the encounter quite differently. When Thompson was identified more than
40 years after the picture was taken, she told a newspaper reporter, “I wish she hadn’t
taken my picture.” The photograph became a symbol of the Depression
in the United States and the suffering it caused, especially among farm workers. A single image that could represent something
deep about motherhood and resilience and poverty and desperation. But the photograph’s symbolic resonance is
very distant from the lived experience of the people captured in that picture. The migrant mother was not, as the photo’s
caption identified her, a “destitute pea-picker.” Florence Leona Christie was born in 1903. She was a native American, born to Cherokee
parents in what was at the time called Indian Territory–it wouldn’t become the state of
Oklahoma until 1907. The life she lived has a lot to tell us about
the United States and 20th century history and also a lot to tell us about motherhood. She was 17 when she married a 23-year-old
farmer named Cleo Owens in 1921. And over the next ten years, they would move
to California and have five children together, three girls and two boys. Florence was pregnant with their sixth child,
Katherine, when Cleo died in 1931 of tuberculosis. As a single mother with six children, Florence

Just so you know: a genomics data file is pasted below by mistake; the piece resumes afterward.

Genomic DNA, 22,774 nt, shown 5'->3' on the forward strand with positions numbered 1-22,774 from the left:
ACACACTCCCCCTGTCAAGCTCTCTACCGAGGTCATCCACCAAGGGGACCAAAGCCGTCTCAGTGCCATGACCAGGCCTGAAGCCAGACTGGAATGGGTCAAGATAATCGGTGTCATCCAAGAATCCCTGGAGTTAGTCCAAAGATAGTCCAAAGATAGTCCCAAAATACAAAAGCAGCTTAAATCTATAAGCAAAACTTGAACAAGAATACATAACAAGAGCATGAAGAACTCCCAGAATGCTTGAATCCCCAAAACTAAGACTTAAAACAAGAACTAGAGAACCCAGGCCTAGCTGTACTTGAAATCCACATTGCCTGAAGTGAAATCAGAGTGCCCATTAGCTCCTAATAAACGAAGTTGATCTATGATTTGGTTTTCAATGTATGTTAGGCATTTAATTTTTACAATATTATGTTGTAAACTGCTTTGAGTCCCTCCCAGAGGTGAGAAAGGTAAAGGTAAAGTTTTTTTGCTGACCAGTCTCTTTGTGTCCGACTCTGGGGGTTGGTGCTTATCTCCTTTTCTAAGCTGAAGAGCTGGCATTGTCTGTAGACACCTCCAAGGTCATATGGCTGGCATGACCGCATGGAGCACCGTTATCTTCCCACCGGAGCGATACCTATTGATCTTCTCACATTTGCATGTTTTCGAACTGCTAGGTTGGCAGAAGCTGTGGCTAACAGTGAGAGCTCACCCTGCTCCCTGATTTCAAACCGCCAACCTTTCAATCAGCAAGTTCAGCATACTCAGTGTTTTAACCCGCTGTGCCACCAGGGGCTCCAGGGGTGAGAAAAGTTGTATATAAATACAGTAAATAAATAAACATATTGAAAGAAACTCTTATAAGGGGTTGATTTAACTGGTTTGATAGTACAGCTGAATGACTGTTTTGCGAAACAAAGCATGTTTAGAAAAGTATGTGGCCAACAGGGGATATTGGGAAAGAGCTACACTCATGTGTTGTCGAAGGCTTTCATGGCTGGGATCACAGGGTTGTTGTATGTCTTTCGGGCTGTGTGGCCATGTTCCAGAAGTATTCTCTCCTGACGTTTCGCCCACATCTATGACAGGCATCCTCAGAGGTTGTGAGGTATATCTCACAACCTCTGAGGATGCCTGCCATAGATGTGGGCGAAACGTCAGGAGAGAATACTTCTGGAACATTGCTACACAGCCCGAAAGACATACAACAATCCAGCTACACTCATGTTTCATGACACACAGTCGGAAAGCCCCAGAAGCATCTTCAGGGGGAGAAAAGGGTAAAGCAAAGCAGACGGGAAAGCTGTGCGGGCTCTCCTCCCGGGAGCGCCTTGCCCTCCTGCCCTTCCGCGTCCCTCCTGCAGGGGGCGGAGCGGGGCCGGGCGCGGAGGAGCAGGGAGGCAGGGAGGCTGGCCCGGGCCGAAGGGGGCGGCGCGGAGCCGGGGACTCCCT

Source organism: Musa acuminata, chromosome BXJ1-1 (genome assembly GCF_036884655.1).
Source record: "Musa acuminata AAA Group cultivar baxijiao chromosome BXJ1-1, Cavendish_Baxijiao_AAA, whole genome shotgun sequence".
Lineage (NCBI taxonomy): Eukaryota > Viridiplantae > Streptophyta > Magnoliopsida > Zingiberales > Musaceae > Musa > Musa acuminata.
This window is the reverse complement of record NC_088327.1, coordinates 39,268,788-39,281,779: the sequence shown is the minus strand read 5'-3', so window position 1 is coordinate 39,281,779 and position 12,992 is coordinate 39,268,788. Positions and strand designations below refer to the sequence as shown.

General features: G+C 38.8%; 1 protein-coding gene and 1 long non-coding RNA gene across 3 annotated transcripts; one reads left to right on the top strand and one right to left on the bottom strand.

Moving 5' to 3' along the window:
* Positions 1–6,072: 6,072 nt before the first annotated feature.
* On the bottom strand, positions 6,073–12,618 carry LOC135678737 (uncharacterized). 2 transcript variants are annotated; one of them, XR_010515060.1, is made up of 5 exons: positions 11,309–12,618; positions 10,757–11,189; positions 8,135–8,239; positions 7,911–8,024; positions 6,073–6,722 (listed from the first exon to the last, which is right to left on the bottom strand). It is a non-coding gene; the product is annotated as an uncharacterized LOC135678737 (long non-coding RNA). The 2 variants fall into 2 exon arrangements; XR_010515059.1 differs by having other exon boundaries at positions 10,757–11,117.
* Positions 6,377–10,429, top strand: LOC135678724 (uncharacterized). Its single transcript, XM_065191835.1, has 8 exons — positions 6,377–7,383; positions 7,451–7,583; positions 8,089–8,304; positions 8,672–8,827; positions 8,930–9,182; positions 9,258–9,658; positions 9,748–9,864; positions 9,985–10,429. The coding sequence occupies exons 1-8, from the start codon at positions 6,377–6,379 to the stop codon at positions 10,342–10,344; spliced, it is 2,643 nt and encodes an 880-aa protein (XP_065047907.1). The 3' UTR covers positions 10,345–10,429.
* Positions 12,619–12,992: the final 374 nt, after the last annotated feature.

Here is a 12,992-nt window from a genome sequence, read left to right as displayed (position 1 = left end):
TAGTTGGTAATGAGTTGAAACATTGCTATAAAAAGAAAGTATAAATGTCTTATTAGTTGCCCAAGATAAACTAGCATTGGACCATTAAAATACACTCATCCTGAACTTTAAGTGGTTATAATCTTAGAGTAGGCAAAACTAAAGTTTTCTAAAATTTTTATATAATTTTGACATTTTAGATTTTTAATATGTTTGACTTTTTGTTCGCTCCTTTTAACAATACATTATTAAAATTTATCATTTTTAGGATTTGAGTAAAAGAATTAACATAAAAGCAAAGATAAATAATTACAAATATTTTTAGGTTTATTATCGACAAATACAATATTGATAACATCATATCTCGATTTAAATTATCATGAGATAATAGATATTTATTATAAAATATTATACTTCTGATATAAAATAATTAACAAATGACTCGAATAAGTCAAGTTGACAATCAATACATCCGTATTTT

often worked two jobs—picking cotton or doing other farmwork during the day and then
working at restaurants in the evening—to support her family. Her children recall her as a loving and devoted
mother. Her daughter Ruby told a reporter, “If she
could have gave us all these material things, maybe she would have, but that I don’t think
would have replaced what she did give us. She gave us a sense of worth that nobody owes us anything.” Katherine recalled, “She didn’t eat sometimes,
but she made sure us children ate.” By the day the famous picture was taken 1936,
Florence had remarried—to a man named Jim Hill—and had another baby, Norma Lee. The family was always on the move, driving
their Hudson sedan from farm job to farm job. They were on their way to the lettuce fields
of California’s Pajaro Valley when the Hudson’s timing belt snapped. They stopped just outside of the pea-pickers’
camp, and Jim and two of the older kids walked to a nearby town to get a new timing belt. Meanwhile, Florence set up a lean-to to and
cooked food for her kids. So according to the family, they had not been
living on frozen vegetables from the fields, nor had they sold their tires for food. Florence’s son Troy would later say, “There’s
no way we sold our tires, because we didn’t have any to sell. The only ones we had were on the Hudson and
we drove off in them. I don’t believe Lange was lying; I just